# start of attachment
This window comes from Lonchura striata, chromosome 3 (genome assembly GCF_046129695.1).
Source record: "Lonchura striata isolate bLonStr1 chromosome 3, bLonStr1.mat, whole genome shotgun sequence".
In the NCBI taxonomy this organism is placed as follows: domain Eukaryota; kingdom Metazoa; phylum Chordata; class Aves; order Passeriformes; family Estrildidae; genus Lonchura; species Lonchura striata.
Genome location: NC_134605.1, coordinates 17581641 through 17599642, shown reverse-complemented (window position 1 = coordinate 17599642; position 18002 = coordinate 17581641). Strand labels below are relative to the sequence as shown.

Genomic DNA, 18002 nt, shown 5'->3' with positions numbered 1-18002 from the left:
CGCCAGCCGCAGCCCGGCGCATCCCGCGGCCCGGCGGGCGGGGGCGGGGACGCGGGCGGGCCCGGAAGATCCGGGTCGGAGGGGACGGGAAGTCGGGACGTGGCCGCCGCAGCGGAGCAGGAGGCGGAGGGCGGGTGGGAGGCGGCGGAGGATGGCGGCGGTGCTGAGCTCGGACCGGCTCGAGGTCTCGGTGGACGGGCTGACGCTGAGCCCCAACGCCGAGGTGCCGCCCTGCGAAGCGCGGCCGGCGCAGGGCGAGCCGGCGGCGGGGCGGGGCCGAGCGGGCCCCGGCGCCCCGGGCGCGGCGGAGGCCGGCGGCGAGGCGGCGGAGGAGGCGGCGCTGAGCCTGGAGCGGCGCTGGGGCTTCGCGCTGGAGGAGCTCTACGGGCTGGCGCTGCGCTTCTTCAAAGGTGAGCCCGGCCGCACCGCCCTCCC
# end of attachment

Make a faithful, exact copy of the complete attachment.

This window comes from Lonchura striata, chromosome 3 (genome assembly GCF_046129695.1).
Source record: "Lonchura striata isolate bLonStr1 chromosome 3, bLonStr1.mat, whole genome shotgun sequence".
In the NCBI taxonomy this organism is placed as follows: domain Eukaryota; kingdom Metazoa; phylum Chordata; class Aves; order Passeriformes; family Estrildidae; genus Lonchura; species Lonchura striata.
Genome location: NC_134605.1, coordinates 17581641 through 17599642, shown reverse-complemented (window position 1 = coordinate 17599642; position 18002 = coordinate 17581641). Strand labels below are relative to the sequence as shown.

Genomic DNA, 18002 nt, shown 5'->3' with positions numbered 1-18002 from the left:
CGCCAGCCGCAGCCCGGCGCATCCCGCGGCCCGGCGGGCGGGGGCGGGGACGCGGGCGGGCCCGGAAGATCCGGGTCGGAGGGGACGGGAAGTCGGGACGTGGCCGCCGCAGCGGAGCAGGAGGCGGAGGGCGGGTGGGAGGCGGCGGAGGATGGCGGCGGTGCTGAGCTCGGACCGGCTCGAGGTCTCGGTGGACGGGCTGACGCTGAGCCCCAACGCCGAGGTGCCGCCCTGCGAAGCGCGGCCGGCGCAGGGCGAGCCGGCGGCGGGGCGGGGCCGAGCGGGCCCCGGCGCCCCGGGCGCGGCGGAGGCCGGCGGCGAGGCGGCGGAGGAGGCGGCGCTGAGCCTGGAGCGGCGCTGGGGCTTCGCGCTGGAGGAGCTCTACGGGCTGGCGCTGCGCTTCTTCAAAGGTGAGCCCGGCCGCACCGCCCTCCC